January 2010

A great article by Ed Lazear, who I heard talk at the Economic Club of Phoenix, about the effect of increased spending by the government.

I totally agree with him, and this is something which is never addressed by the government. People who favor the entitlements and government programs to improve their lives don’t realize the long term consequences:

For example, were we to tax above the 18% tax-to-GDP ratio over the next 25 years, GDP per capita in 2035 would be about 50% less than if we were to tax below the 18% ratio.

That’s the difference between making $40,000 and $60,000. That’s huge. And remember that that’s only with a binary variable- if we go farther down, we will have even higher growth.

The less fortunate in our population like to think they are being exploited when the government doesn’t redistribute wealth in their direction; the fact is, they are selfishly taking advantage of future progress for their own purposes.

My column in Friday’s State Press. (ASU’s independent newspaper)

Sorry for my absense; I’ve been starting a new semester at school. But I’m back with some good news, courtesy of Scott Brown. President Obama is backing off his fervor with health care in the face of Brown’s victory, which means I have a chance of not having to pay for insurance when I finally get to work and want to save my money. I wonder how his political capital for other issues will be after this.

Eric C. Sun, et al, have a new working paper about the effects and effectiveness of investment in cancer research. NBER abstract here. Also see Stephen Dubner of Freakonomics discussing the findings here. I find a passage from Dubner particularly interesting:

Believe it or not, this flat mortality rate actually hides some good news. Over the same period, age-adjusted mortality from cardiovascular disease has plummeted, from nearly 600 people per 100,000 to well below 300. What does this mean? Many people who in previous generations would have died from heart disease are now living long enough to die from cancer instead.

This is the way health progress is made, and why encouraging investment in new technologies is so critical. Progress might only extend life a few years, but the findings of the article show that

Between 1988 and 2000, life expectancy for cancer patients increased by roughly four years, and the average willingness-to-pay for these survival gains was roughly $322,000. Improvements in cancer survival during this period created 23 million additional life-years and roughly $1.9 trillion of additional social value, implying that the average life-year was worth approximately $82,000 to its recipient.

These incremental advances are worth so much to people at the end of life and there is such potential for mutually beneficial exchange that eventually this process leads to great progress. It is easy, though, to only see a small piece of progress at a time and say that changing incentives for health companies will not do much damage; that is the situation with health care reform in the US now.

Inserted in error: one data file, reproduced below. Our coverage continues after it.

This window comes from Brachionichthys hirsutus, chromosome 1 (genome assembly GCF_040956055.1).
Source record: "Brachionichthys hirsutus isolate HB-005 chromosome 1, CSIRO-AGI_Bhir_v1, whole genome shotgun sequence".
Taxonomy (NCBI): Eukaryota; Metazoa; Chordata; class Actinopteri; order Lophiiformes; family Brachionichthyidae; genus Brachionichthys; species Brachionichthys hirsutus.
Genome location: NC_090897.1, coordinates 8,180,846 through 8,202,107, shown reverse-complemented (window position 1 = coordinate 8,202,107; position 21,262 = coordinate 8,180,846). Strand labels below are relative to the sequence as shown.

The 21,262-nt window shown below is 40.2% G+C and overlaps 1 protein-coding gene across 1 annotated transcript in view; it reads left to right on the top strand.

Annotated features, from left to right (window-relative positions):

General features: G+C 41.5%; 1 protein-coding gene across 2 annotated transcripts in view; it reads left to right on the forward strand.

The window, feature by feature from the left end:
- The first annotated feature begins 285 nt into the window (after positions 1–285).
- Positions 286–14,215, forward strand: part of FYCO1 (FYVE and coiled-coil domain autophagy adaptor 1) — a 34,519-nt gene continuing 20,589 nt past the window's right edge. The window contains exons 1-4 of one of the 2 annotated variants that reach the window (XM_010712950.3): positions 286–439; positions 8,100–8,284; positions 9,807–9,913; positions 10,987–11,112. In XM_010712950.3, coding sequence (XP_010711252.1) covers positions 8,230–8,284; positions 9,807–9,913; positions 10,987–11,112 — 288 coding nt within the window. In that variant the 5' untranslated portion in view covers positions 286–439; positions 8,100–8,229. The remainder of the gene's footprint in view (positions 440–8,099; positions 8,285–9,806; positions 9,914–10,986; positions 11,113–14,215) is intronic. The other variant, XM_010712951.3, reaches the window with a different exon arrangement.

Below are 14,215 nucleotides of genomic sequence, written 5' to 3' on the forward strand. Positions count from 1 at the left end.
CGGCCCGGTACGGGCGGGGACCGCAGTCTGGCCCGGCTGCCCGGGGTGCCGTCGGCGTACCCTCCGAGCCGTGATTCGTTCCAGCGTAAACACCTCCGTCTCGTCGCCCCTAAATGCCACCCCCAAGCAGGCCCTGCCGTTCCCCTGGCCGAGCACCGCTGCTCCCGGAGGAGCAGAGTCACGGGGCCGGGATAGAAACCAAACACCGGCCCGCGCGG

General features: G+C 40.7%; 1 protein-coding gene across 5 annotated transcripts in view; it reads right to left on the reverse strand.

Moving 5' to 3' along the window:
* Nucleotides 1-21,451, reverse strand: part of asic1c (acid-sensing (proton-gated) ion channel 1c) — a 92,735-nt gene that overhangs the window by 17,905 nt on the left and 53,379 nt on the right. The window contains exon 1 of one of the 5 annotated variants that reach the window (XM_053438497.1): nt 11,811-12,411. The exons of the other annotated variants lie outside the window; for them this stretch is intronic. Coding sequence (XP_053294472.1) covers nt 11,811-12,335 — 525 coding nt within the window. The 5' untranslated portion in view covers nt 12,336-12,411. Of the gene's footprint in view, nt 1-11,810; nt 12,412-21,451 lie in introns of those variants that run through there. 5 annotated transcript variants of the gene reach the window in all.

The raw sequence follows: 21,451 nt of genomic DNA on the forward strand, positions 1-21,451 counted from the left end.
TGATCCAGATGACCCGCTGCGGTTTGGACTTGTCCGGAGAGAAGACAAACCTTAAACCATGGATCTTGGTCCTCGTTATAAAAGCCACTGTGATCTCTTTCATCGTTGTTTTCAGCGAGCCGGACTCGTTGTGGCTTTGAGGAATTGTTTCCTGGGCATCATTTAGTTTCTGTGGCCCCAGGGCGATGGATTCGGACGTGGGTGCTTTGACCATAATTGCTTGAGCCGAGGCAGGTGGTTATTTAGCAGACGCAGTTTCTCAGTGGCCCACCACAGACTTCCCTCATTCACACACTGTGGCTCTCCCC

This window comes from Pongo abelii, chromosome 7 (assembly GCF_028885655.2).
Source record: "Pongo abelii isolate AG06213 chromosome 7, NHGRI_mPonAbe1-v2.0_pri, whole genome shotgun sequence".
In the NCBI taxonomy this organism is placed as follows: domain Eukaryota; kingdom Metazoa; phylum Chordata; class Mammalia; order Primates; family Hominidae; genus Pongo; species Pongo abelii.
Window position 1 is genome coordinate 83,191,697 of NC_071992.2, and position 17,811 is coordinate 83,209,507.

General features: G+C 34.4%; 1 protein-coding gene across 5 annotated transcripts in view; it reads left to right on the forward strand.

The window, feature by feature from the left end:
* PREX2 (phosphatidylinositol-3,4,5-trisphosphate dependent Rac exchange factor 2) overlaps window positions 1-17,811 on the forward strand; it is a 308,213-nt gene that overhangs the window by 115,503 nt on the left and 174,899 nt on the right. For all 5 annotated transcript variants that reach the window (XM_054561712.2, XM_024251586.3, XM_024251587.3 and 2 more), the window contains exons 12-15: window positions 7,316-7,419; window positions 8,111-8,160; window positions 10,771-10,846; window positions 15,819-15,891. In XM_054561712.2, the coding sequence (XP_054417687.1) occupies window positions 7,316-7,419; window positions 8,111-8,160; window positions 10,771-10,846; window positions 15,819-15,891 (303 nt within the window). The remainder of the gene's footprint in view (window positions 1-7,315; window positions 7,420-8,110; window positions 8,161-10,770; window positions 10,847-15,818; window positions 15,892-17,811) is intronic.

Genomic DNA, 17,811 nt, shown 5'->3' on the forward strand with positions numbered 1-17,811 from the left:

In addition to all of the criticism the administration is coming under for the details of its reform ideas, the timing is also a big issue. Gary Becker, Steven Davis, and Kevin Murphy write about how the uncertainty caused by the government’s pushes for stimulus money to their pet projects and legislation to reform taxes and healthcare are slowing the recovery from the recession:

In terms of discouraging a rapid recovery, other government proposals created greater uncertainty and risk for businesses and investors. These include plans to increase greatly marginal tax rates for higher incomes. In addition, discussions at the Copenhagen conference and by the president to impose high taxes on carbon dioxide emissions must surely discourage investments in refineries, power plants, factories and other businesses that are big emitters of greenhouse gases.

We need to be encouraging hiring and investment with a future full of growth and big profits, not high taxes and entitlements.

For those of you who don’t know, I like chess. A lot. And although I am not as good as I would like to be, someone else is making at run at Garry Kasparov as the greatest of all time. His name is Magnus Carlsen, and he is Norwegian. He also just became the youngest world number 1 in history with a ranking of 2810. (Kasparov’s highest rating was 2851) Ironically, Kasparov is coaching Carlsen at this point. I’m excited to see how this plays out.

I’ll let Dave Barry take this one.

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